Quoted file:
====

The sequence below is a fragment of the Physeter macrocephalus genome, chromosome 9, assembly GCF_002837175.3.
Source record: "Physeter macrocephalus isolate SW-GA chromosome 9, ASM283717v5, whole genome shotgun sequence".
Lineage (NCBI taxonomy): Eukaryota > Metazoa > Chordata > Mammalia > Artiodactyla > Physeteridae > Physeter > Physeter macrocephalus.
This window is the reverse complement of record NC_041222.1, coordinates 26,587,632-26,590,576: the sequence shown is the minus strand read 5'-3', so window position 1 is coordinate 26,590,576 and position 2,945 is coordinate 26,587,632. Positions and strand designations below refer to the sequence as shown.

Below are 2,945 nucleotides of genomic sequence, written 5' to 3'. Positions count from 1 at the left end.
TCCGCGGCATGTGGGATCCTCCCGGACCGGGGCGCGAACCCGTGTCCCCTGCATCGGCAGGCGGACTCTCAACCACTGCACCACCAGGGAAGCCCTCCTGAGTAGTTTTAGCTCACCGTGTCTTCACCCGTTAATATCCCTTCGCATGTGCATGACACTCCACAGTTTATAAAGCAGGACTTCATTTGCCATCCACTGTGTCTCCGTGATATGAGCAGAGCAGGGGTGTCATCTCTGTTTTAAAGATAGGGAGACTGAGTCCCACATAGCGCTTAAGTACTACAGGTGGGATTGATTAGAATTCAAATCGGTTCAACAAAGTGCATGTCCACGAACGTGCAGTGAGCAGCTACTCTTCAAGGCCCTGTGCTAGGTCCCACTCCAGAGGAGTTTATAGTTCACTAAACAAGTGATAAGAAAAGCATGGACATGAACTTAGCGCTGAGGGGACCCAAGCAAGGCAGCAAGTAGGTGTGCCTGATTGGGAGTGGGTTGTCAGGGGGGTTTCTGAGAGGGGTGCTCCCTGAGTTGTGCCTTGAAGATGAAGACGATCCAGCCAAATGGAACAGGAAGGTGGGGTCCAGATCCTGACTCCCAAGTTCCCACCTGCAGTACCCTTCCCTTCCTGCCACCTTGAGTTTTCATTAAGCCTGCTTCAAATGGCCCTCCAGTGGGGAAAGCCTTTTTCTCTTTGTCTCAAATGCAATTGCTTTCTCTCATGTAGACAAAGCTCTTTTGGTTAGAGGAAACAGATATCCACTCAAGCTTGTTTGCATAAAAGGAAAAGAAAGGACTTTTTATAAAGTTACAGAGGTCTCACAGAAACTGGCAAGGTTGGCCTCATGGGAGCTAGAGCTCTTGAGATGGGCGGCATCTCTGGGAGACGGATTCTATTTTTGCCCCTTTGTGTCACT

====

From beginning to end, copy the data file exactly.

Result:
The sequence below is a fragment of the Physeter macrocephalus genome, chromosome 9, assembly GCF_002837175.3.
Source record: "Physeter macrocephalus isolate SW-GA chromosome 9, ASM283717v5, whole genome shotgun sequence".
Lineage (NCBI taxonomy): Eukaryota > Metazoa > Chordata > Mammalia > Artiodactyla > Physeteridae > Physeter > Physeter macrocephalus.
This window is the reverse complement of record NC_041222.1, coordinates 26,587,632-26,590,576: the sequence shown is the minus strand read 5'-3', so window position 1 is coordinate 26,590,576 and position 2,945 is coordinate 26,587,632. Positions and strand designations below refer to the sequence as shown.

Below are 2,945 nucleotides of genomic sequence, written 5' to 3'. Positions count from 1 at the left end.
TCCGCGGCATGTGGGATCCTCCCGGACCGGGGCGCGAACCCGTGTCCCCTGCATCGGCAGGCGGACTCTCAACCACTGCACCACCAGGGAAGCCCTCCTGAGTAGTTTTAGCTCACCGTGTCTTCACCCGTTAATATCCCTTCGCATGTGCATGACACTCCACAGTTTATAAAGCAGGACTTCATTTGCCATCCACTGTGTCTCCGTGATATGAGCAGAGCAGGGGTGTCATCTCTGTTTTAAAGATAGGGAGACTGAGTCCCACATAGCGCTTAAGTACTACAGGTGGGATTGATTAGAATTCAAATCGGTTCAACAAAGTGCATGTCCACGAACGTGCAGTGAGCAGCTACTCTTCAAGGCCCTGTGCTAGGTCCCACTCCAGAGGAGTTTATAGTTCACTAAACAAGTGATAAGAAAAGCATGGACATGAACTTAGCGCTGAGGGGACCCAAGCAAGGCAGCAAGTAGGTGTGCCTGATTGGGAGTGGGTTGTCAGGGGGGTTTCTGAGAGGGGTGCTCCCTGAGTTGTGCCTTGAAGATGAAGACGATCCAGCCAAATGGAACAGGAAGGTGGGGTCCAGATCCTGACTCCCAAGTTCCCACCTGCAGTACCCTTCCCTTCCTGCCACCTTGAGTTTTCATTAAGCCTGCTTCAAATGGCCCTCCAGTGGGGAAAGCCTTTTTCTCTTTGTCTCAAATGCAATTGCTTTCTCTCATGTAGACAAAGCTCTTTTGGTTAGAGGAAACAGATATCCACTCAAGCTTGTTTGCATAAAAGGAAAAGAAAGGACTTTTTATAAAGTTACAGAGGTCTCACAGAAACTGGCAAGGTTGGCCTCATGGGAGCTAGAGCTCTTGAGATGGGCGGCATCTCTGGGAGACGGATTCTATTTTTGCCCCTTTGTGTCACT